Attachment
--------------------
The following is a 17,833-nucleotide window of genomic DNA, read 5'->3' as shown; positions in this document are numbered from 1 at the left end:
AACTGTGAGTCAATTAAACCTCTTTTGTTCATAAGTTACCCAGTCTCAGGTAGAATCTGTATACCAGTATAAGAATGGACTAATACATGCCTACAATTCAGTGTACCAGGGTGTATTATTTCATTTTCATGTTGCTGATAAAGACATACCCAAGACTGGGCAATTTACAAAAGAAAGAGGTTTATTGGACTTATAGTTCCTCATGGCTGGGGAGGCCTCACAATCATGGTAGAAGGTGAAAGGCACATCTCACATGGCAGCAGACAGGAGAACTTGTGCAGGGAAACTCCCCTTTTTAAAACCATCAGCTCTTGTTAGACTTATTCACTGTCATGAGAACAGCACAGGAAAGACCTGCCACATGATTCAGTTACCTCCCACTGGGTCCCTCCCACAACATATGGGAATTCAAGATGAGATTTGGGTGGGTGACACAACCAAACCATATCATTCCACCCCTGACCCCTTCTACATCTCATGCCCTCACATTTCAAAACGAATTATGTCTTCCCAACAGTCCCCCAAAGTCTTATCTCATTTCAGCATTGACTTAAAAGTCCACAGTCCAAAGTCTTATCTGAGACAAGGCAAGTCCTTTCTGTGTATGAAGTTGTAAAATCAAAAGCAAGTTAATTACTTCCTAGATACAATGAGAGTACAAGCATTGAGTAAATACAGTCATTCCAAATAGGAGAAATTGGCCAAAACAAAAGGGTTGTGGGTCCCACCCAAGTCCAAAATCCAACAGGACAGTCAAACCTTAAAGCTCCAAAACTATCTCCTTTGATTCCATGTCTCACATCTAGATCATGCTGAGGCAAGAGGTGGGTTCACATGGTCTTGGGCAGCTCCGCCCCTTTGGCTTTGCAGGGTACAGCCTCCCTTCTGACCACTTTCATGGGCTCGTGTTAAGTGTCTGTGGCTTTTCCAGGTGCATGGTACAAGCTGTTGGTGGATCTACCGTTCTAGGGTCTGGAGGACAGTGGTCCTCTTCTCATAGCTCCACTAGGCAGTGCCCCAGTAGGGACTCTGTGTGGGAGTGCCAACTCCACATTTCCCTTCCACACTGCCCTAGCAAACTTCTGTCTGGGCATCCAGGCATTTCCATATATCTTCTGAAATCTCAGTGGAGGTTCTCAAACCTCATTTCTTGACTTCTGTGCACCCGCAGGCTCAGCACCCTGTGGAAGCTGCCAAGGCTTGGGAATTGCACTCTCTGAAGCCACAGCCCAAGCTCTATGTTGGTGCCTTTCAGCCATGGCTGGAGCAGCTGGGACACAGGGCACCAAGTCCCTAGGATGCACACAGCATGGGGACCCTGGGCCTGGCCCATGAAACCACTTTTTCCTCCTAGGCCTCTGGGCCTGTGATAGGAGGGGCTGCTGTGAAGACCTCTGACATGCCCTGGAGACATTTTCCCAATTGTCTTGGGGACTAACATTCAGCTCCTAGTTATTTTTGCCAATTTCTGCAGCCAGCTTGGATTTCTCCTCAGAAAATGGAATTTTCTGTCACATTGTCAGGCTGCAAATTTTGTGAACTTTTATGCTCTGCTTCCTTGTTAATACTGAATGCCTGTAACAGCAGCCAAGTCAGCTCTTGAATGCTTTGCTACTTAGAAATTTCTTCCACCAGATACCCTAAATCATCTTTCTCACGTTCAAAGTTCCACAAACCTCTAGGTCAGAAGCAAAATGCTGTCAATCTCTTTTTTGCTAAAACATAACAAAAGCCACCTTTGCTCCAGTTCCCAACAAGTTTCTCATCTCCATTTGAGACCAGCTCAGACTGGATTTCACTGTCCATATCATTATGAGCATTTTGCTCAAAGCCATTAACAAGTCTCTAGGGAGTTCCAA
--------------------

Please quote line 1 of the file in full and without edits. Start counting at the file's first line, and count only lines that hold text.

The following is a 17,833-nucleotide window of genomic DNA, read 5'->3' as shown; positions in this document are numbered from 1 at the left end: